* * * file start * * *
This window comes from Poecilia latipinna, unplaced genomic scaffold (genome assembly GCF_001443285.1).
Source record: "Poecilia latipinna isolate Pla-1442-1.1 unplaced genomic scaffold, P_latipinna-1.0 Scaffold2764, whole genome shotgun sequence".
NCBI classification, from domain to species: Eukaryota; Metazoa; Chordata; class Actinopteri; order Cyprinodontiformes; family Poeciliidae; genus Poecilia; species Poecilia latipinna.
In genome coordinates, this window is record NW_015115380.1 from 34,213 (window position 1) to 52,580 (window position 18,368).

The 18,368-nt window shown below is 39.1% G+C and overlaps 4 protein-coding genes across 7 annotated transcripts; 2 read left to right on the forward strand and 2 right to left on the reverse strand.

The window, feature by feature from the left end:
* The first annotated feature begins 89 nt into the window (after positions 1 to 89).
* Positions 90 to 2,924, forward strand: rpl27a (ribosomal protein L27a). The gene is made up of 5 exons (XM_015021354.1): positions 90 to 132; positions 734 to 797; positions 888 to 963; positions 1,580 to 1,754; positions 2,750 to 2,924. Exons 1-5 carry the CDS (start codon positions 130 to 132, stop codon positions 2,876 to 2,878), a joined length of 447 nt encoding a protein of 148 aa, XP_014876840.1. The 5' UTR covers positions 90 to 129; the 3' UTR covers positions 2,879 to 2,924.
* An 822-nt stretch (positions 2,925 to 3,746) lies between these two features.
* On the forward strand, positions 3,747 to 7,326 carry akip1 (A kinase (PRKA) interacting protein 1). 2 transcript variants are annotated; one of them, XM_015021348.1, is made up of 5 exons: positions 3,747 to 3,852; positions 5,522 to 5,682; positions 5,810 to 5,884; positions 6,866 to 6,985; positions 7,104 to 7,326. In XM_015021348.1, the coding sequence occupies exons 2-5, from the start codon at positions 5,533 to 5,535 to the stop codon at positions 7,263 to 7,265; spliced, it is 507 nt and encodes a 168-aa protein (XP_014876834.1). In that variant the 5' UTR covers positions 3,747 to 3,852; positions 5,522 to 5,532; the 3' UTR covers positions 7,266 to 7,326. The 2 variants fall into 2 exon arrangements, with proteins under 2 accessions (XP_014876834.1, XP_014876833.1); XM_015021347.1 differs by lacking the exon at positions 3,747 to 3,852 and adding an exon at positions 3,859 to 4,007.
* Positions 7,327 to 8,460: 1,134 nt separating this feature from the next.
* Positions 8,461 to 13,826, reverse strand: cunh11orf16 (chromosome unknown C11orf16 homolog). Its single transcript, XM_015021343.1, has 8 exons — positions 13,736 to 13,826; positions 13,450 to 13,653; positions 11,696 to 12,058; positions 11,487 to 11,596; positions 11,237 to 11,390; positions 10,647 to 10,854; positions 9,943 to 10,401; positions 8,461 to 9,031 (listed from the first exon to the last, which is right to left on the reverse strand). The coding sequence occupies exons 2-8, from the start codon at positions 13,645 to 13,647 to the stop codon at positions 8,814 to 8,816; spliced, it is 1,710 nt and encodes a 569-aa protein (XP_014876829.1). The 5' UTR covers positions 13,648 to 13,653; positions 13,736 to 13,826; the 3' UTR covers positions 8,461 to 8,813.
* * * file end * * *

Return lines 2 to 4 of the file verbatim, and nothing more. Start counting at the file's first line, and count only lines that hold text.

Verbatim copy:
Source record: "Poecilia latipinna isolate Pla-1442-1.1 unplaced genomic scaffold, P_latipinna-1.0 Scaffold2764, whole genome shotgun sequence".
NCBI classification, from domain to species: Eukaryota; Metazoa; Chordata; class Actinopteri; order Cyprinodontiformes; family Poeciliidae; genus Poecilia; species Poecilia latipinna.
In genome coordinates, this window is record NW_015115380.1 from 34,213 (window position 1) to 52,580 (window position 18,368).